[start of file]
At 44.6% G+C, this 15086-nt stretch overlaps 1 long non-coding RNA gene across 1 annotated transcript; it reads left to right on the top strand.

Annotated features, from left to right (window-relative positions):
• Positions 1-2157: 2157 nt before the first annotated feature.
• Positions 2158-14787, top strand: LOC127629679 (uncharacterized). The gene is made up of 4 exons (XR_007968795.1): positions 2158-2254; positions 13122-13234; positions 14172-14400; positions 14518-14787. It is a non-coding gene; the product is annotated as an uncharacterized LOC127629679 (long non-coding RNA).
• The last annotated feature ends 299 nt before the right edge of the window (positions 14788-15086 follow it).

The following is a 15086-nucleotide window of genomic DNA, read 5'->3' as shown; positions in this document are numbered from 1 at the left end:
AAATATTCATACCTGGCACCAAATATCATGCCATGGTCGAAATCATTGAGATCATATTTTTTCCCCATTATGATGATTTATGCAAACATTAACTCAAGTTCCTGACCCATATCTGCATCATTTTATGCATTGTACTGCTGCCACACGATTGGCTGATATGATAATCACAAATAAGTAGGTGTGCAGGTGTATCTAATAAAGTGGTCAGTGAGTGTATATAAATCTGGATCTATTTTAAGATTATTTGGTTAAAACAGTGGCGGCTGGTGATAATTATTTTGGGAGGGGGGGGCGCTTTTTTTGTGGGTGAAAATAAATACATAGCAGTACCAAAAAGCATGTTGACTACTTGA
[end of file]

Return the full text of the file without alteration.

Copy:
At 44.6% G+C, this 15086-nt stretch overlaps 1 long non-coding RNA gene across 1 annotated transcript; it reads left to right on the top strand.

Annotated features, from left to right (window-relative positions):
• Positions 1-2157: 2157 nt before the first annotated feature.
• Positions 2158-14787, top strand: LOC127629679 (uncharacterized). The gene is made up of 4 exons (XR_007968795.1): positions 2158-2254; positions 13122-13234; positions 14172-14400; positions 14518-14787. It is a non-coding gene; the product is annotated as an uncharacterized LOC127629679 (long non-coding RNA).
• The last annotated feature ends 299 nt before the right edge of the window (positions 14788-15086 follow it).

The following is a 15086-nucleotide window of genomic DNA, read 5'->3' as shown; positions in this document are numbered from 1 at the left end:
AAATATTCATACCTGGCACCAAATATCATGCCATGGTCGAAATCATTGAGATCATATTTTTTCCCCATTATGATGATTTATGCAAACATTAACTCAAGTTCCTGACCCATATCTGCATCATTTTATGCATTGTACTGCTGCCACACGATTGGCTGATATGATAATCACAAATAAGTAGGTGTGCAGGTGTATCTAATAAAGTGGTCAGTGAGTGTATATAAATCTGGATCTATTTTAAGATTATTTGGTTAAAACAGTGGCGGCTGGTGATAATTATTTTGGGAGGGGGGGGCGCTTTTTTTGTGGGTGAAAATAAATACATAGCAGTACCAAAAAGCATGTTGACTACTTGA